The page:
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April 29, 1988 - Image 80

Resource type:
Text
Publication:
The Detroit Jewish News, 1988-04-29

Disclaimer: Computer generated plain text may have errors. Read more about this.

SUPERIOR
FISH Co.

I FOLLOW-UP I

1

THE FRESH, COOL, CLEAN
LAKES ARE OPEN!

PERCH
FILLETS

Fresh Lake

PICKEREL
FILLETS

Fresh Lake

Reg. Price $5.95 lb.

Reg. Price $6.95 lb.

Reg. Price $3.89

Fresh Lake

$5.45

w/coupon

$6.45

lb.

$3.89

lb.

exp. 517/88

w/coupon

exp. 5/7/88

TROUT
FILLETS

Volunteer
some time to
kids with this
lung-destroying
disease,Your work
will help sustain
them while
researchers dig
for a cure.
You'll be giving
more than your
time.You'll be
giving life.

lb.

exp. 5/7/88

Lw/coupon

—J

SUPERIOR FISH CO.

Serving Metropoltan Detroit for Over 40 Years

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Thurs. & Fri. 8-6
Saturday 8.1

Parking in rear

RUTH E. GRUBER

R

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TIME AT TOUR
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Pro-Nazi Letter Stirs
Mystery of Physicist

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law•• ■ ••si•

ome — The redis-
covery of a pro-Hitler,
anti-Semitic letter by
pre-war Italian physicist Et-
tore Majorana has added to
the mystery surrounding
him.
Majorana, who disappeared
without a trace in 1938, was
one of a group of young
Italian physicists who, work-
ing with Enrico Fermi, in-
itiated studies on energy that
eventually led to the develop-
ment of the atomic bomb.
At least two books have
been written about Ma-
jorana's disappearance, with
one author claiming the
physicist either committed
suicide or entered. a
monastery due to guilt after
realizing the potential
destructive capacity of the
atom.
Majorana was doing
research in Leipzig, Germany
when he wrote the pro-Nazi
letter to future Nobel physics
laureate Emilio Segre, in
March 1933 — two months
after Hitler came to power. In
1966, physicist Edoardo
Amaldi, who had worked
with Majorana and Segre in
the 1930s, mentioned for the
first time that Majorana had
greatly admired Germany
and had written to Segre to
defend Nazi policies.
Segre in 1975 confirmed he
had received such a letter, but
claimed that it was lost when
the ocean liner Andrea Doria
sank in the Atlantic.
Only in recent months has
Serge admitted that the letter
still was in his possession. It
will be published in full in the
magazine Storia Contem-
(Contemporary
poranea
History), but the newspaper
La Stampa printed excerpts.
Publication came when con-
siderable attention has been
focussed on Jews in Italy in
the wake of the continuing
clashes in Israel's ad-
ministered territories, in
reaction to the Kurt
Waldheim affair, in response
to shifting relationships bet-
ween Jews and the Vatican
and in a re-examination of the
Jewish experience in Italy
during World War II.
American historian Susan
Zuccotti's book on the
Holocaust in Italy is just be-
ing issued now in Italian
translation and is being
treated as a major literary
event.
Majorana's letter to Segre,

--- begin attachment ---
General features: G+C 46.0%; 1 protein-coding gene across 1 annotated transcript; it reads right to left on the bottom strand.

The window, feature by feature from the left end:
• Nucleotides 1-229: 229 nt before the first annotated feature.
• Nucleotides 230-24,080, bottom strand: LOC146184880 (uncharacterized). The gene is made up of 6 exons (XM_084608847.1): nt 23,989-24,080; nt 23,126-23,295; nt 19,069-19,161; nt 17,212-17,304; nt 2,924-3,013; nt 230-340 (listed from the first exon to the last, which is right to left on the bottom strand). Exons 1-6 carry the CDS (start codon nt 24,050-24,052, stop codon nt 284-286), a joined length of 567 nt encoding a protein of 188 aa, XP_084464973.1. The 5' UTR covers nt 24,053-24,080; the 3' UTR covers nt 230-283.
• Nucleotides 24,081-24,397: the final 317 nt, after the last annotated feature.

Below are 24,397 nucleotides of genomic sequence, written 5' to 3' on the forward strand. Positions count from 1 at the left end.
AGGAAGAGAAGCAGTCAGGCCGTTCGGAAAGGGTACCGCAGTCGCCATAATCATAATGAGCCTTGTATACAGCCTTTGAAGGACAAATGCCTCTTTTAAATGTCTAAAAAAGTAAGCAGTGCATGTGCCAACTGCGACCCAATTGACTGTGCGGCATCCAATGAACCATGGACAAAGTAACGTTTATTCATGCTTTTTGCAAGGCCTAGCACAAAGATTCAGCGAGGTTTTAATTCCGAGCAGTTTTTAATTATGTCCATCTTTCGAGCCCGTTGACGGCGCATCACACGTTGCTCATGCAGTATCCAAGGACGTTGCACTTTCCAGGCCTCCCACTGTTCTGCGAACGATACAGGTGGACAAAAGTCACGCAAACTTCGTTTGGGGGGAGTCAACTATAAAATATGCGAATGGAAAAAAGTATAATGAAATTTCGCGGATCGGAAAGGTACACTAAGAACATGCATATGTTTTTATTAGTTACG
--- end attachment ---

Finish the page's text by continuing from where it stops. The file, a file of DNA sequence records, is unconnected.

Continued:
dated May 25, 1933, was an
apology for Hitler's anti-

Semitic policies and a defense
of the Nazi philosophy, with
which the writer apparently
knew his friends were not in
agreement. He wrote: "It may
appear that the proportion of
Jews in Germany is tiny in
light of the false statistics
(one percent).

"In reality, they dominate
finance, the press, the
political parties and in Berlin
they were even in the
numerical majority in some
professional fields, for exam-
ple, prosecutors. But neither
religious motives nor racial
prejudice is enough to explain
by itself the impossibility of
coexistence.
"In Italy we are used to con-
sidering the Jews as a
historical survival to which
we do not deny our full
respect and we don't object if
any of them feels proud of his
origin," he wrote.
". . . In Germany, the situa-
tion was very different and,
without analyzing the causes,
one can say with certainty
that there existed a Jewish
question that did not show
any signs of resolving itself
spontaneously," he continued.
He said, "Jews had no
desire to assimilate and that
it!s inconceivable that a
population of 65 million
should allow itself to be guid-
ed by a minority of 600,000
who openly declared that
they wanted to constitute a
people by themselves."
"Some affirm that the
Jewish question would not ex-
ist if the Jews knew the art of
keeping their mouths glosed."
Majorana also wrote that
the situation of the Jews in
Germany at the time was not
as bad as it seemed outside,
and he accused new Jewish
immigrants into Germany —
"the dangerous Jewish im-
migration from primitive
communities in Slavic coun-
tries, mainly Poland" — of
formenting troubles.
"Among those new im-
migrants are provocateur rab-
bis who, so they say, invite
persecutions in order to
solidify the unity of their peo-
ple," he wrote.
In making public the letter,
Segre said he had been sur-
prised that "a mind as acute
and critical as that of Ettore
could have accepted all that
propaganda of Goebbels he
read in the newspapers,
without realizing that even if
some of the criticism (very
few) were not completely
without foundation, the en-
tirety had an iniquitous and
sinister scope."

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